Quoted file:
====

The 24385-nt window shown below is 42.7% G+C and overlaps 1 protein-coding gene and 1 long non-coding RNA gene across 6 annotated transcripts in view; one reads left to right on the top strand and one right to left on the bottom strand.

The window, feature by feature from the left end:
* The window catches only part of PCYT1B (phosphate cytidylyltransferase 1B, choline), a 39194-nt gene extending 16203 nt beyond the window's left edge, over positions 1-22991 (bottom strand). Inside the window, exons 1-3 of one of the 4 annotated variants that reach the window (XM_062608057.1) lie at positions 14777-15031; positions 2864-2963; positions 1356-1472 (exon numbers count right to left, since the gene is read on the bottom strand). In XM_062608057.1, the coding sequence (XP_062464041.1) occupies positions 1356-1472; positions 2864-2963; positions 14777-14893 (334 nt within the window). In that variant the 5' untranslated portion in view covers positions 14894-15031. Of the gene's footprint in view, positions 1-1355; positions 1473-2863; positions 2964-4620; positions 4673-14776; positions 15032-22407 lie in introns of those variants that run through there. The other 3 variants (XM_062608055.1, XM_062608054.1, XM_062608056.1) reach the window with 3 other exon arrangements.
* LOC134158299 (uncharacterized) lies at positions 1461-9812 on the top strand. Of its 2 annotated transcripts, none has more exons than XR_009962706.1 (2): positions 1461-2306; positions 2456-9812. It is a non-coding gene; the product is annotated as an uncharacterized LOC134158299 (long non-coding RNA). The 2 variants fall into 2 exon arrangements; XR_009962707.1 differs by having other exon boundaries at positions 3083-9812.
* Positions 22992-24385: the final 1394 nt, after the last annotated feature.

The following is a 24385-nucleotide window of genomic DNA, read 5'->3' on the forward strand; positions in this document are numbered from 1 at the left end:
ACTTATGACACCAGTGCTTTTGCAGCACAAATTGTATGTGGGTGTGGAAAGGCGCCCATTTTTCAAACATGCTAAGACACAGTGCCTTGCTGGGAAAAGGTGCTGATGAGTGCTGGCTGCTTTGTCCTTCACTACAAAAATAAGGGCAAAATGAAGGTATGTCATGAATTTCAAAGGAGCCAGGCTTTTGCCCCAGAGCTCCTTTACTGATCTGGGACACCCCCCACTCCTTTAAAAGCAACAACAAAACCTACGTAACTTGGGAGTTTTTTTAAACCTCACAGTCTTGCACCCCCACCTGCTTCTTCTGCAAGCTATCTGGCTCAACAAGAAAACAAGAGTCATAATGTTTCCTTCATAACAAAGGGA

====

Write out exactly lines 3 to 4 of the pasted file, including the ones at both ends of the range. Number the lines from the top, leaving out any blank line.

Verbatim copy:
* The window catches only part of PCYT1B (phosphate cytidylyltransferase 1B, choline), a 39194-nt gene extending 16203 nt beyond the window's left edge, over positions 1-22991 (bottom strand). Inside the window, exons 1-3 of one of the 4 annotated variants that reach the window (XM_062608057.1) lie at positions 14777-15031; positions 2864-2963; positions 1356-1472 (exon numbers count right to left, since the gene is read on the bottom strand). In XM_062608057.1, the coding sequence (XP_062464041.1) occupies positions 1356-1472; positions 2864-2963; positions 14777-14893 (334 nt within the window). In that variant the 5' untranslated portion in view covers positions 14894-15031. Of the gene's footprint in view, positions 1-1355; positions 1473-2863; positions 2964-4620; positions 4673-14776; positions 15032-22407 lie in introns of those variants that run through there. The other 3 variants (XM_062608055.1, XM_062608054.1, XM_062608056.1) reach the window with 3 other exon arrangements.
* LOC134158299 (uncharacterized) lies at positions 1461-9812 on the top strand. Of its 2 annotated transcripts, none has more exons than XR_009962706.1 (2): positions 1461-2306; positions 2456-9812. It is a non-coding gene; the product is annotated as an uncharacterized LOC134158299 (long non-coding RNA). The 2 variants fall into 2 exon arrangements; XR_009962707.1 differs by having other exon boundaries at positions 3083-9812.